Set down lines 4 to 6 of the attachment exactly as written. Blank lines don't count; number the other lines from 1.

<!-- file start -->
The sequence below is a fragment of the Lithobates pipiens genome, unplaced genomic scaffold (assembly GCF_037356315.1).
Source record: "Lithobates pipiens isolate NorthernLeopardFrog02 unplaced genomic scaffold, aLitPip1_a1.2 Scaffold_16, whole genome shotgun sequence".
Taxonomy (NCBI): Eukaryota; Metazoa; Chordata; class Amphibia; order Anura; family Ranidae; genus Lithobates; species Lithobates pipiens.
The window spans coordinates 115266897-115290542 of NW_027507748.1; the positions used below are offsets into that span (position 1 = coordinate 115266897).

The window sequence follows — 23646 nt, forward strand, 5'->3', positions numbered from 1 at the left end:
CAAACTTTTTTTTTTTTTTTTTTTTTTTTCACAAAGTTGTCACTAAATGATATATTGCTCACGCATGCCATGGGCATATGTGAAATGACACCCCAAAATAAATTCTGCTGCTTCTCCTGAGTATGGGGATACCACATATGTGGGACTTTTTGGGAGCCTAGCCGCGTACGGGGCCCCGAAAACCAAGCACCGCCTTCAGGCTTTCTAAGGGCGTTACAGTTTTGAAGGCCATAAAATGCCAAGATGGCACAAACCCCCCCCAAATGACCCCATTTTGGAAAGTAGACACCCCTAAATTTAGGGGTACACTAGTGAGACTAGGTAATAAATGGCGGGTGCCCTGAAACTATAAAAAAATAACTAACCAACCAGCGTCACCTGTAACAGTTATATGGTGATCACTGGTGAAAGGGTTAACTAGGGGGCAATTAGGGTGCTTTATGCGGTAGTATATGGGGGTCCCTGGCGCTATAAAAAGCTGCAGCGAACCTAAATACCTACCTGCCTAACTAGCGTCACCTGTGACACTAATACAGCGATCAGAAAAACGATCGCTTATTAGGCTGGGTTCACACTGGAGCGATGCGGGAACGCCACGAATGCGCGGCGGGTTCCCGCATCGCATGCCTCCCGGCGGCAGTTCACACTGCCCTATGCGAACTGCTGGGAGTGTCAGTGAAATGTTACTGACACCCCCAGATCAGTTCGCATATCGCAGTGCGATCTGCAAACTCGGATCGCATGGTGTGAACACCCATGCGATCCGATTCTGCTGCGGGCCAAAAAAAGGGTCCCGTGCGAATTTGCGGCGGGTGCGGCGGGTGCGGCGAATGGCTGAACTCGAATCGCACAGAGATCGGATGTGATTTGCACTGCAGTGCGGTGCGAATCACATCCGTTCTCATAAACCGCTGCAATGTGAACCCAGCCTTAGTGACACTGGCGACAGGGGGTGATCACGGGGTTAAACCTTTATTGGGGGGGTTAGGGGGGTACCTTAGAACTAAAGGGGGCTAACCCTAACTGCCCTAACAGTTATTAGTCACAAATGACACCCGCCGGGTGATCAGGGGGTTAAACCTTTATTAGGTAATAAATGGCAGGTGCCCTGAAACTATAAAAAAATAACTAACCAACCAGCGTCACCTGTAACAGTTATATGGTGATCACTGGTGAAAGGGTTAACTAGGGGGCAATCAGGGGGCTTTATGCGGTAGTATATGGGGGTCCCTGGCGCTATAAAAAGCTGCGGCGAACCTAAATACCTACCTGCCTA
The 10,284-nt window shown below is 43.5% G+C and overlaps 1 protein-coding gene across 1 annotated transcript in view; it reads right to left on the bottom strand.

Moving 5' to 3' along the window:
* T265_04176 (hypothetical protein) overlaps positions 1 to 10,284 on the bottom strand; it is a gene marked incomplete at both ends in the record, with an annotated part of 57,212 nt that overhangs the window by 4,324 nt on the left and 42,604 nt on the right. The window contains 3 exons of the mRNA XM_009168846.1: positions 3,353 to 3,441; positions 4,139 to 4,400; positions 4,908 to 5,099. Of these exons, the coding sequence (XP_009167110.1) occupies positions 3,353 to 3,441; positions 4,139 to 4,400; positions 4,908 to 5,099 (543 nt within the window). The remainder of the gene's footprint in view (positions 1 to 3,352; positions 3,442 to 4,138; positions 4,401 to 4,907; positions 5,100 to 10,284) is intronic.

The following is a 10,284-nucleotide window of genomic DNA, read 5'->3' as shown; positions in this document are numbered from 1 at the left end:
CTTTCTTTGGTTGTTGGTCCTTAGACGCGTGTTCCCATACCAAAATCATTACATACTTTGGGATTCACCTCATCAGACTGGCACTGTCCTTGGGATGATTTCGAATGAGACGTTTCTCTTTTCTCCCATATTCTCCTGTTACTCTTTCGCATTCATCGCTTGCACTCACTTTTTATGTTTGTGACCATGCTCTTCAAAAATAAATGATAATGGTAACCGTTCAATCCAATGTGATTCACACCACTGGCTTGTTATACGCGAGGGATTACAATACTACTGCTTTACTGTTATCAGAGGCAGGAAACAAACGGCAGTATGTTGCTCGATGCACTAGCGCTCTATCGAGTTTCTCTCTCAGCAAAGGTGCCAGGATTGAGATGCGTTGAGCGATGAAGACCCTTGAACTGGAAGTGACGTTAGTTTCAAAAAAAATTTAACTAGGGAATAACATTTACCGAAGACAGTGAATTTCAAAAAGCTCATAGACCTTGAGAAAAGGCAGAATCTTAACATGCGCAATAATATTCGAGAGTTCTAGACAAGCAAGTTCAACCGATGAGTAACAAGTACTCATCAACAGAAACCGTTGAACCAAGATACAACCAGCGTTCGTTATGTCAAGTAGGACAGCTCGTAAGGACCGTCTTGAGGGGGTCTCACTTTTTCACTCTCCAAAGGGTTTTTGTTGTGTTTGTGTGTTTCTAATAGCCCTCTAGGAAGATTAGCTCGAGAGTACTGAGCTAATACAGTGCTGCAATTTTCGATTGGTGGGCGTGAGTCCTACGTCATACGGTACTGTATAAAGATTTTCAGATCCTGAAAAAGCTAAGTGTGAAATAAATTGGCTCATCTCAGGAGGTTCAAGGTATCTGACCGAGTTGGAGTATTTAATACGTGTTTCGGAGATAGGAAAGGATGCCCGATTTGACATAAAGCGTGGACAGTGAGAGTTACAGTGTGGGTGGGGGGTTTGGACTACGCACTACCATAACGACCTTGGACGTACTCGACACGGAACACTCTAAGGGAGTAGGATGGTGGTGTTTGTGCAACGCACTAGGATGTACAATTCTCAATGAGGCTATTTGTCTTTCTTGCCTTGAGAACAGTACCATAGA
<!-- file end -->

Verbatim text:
The window spans coordinates 115266897-115290542 of NW_027507748.1; the positions used below are offsets into that span (position 1 = coordinate 115266897).

The window sequence follows — 23646 nt, forward strand, 5'->3', positions numbered from 1 at the left end:
CAAACTTTTTTTTTTTTTTTTTTTTTTTTCACAAAGTTGTCACTAAATGATATATTGCTCACGCATGCCATGGGCATATGTGAAATGACACCCCAAAATAAATTCTGCTGCTTCTCCTGAGTATGGGGATACCACATATGTGGGACTTTTTGGGAGCCTAGCCGCGTACGGGGCCCCGAAAACCAAGCACCGCCTTCAGGCTTTCTAAGGGCGTTACAGTTTTGAAGGCCATAAAATGCCAAGATGGCACAAACCCCCCCCAAATGACCCCATTTTGGAAAGTAGACACCCCTAAATTTAGGGGTACACTAGTGAGACTAGGTAATAAATGGCGGGTGCCCTGAAACTATAAAAAAATAACTAACCAACCAGCGTCACCTGTAACAGTTATATGGTGATCACTGGTGAAAGGGTTAACTAGGGGGCAATTAGGGTGCTTTATGCGGTAGTATATGGGGGTCCCTGGCGCTATAAAAAGCTGCAGCGAACCTAAATACCTACCTGCCTAACTAGCGTCACCTGTGACACTAATACAGCGATCAGAAAAACGATCGCTTATTAGGCTGGGTTCACACTGGAGCGATGCGGGAACGCCACGAATGCGCGGCGGGTTCCCGCATCGCATGCCTCCCGGCGGCAGTTCACACTGCCCTATGCGAACTGCTGGGAGTGTCAGTGAAATGTTACTGACACCCCCAGATCAGTTCGCATATCGCAGTGCGATCTGCAAACTCGGATCGCATGGTGTGAACACCCATGCGATCCGATTCTGCTGCGGGCCAAAAAAAGGGTCCCGTGCGAATTTGCGGCGGGTGCGGCGGGTGCGGCGAATGGCTGAACTCGAATCGCACAGAGATCGGATGTGATTTGCACTGCAGTGCGGTGCGAATCACATCCGTTCTCATAAACCGCTGCAATGTGAACCCAGCCTTAGTGACACTGGCGACAGGGGGTGATCACGGGGTTAAACCTTTATTGGGGGGGTTAGGGGGGTACCTTAGAACTAAAGGGGGCTAACCCTAACTGCCCTAACAGTTATTAGTCACAAATGACACCCGCCGGGTGATCAGGGGGTTAAACCTTTATTAGGTAATAAATGGCAGGTGCCCTGAAACTATAAAAAAATAACTAACCAACCAGCGTCACCTGTAACAGTTATATGGTGATCACTGGTGAAAGGGTTAACTAGGGGGCAATCAGGGGGCTTTATGCGGTAGTATATGGGGGTCCCTGGCGCTATAAAAAGCTGCGGCGAACCTAAATACCTACCTGCCTA